This blog and most of my sites are now running under a content delivery network aka CDN. Basically, a CDN is a computer network all over the world used to deliver content, as the name implies . It speeds up the delivery of content because content is being delivered to visitors from the nearest server available to them.
For example, if somebody from Amsterdam visits this blog, instead of downloading all the static files (css, jpg, ico, js, etc..) directly from my host (Dreamhost), the files will be delivered from a server in Amsterdam, making it load faster. If someone from LA visits this blog, it will receive the files from an LA server.
Aside from speed advantage, it lightens the load on my server. It will only serve the static files to the CDN and the CDN will be the one delivering them to the visitors. Bandwidth and memory usage decrease which in turn pull down my monthly hosting payment.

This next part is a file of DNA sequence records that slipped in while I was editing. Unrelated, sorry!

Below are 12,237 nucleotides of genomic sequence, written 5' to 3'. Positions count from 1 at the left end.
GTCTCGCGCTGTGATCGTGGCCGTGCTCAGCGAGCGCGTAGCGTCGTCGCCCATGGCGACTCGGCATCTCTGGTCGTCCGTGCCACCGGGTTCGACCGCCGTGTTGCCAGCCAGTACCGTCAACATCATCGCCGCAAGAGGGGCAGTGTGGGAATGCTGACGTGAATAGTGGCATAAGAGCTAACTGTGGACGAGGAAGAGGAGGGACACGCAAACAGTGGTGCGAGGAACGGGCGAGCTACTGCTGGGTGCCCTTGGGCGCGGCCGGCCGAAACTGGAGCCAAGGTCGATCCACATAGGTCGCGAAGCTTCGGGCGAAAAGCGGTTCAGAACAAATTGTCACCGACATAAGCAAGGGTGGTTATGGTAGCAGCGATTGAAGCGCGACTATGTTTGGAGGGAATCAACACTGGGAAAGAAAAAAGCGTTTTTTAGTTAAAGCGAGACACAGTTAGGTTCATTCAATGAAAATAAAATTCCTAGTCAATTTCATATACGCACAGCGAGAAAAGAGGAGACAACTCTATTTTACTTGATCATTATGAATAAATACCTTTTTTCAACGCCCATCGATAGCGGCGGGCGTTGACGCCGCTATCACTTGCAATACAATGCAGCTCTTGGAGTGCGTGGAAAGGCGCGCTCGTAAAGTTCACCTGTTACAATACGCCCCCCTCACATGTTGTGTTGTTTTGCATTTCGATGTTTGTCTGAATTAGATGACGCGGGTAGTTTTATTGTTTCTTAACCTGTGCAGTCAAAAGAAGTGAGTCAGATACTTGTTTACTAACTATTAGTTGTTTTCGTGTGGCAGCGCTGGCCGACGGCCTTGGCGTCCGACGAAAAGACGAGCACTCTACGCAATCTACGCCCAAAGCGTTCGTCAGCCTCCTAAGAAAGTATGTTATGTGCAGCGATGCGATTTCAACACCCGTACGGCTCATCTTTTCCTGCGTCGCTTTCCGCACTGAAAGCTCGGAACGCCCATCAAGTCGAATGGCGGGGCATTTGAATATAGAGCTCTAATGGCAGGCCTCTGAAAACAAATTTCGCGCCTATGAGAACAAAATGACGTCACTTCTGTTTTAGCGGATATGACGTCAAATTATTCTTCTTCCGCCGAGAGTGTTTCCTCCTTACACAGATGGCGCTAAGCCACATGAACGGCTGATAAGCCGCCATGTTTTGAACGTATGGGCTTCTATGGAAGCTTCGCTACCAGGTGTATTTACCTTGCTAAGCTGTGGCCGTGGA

I just paid $39.95 for the CDN for 1 TB bandwidth for 1 year, speed up my sites and made a monthly savings on my hosting payment of around $50. This means that I paid $39.95 to save $600 in one year. Not bad, isn’t it? Though $39.95 is just a promo price, the regular price is only $99, which I’ll pay on my second year. Still, an advantage for me.
I use MaxCDN for my CDN needs. The CDN used by John Chow, Mashable and CopyBlogger. I’ll be posting a tutorial on how to implement MaxCDN to a self-hosted WordPress blog using WP Super Cache in the near future. Most of the tutorial I see online uses W3 Total Cache. Since I’m a WP Super Cache user and I don’t like changing plugins just to use another service, I studied and found a way to implement CDN using WP Super Cache. I’ll blog about it later, maybe tomorrow.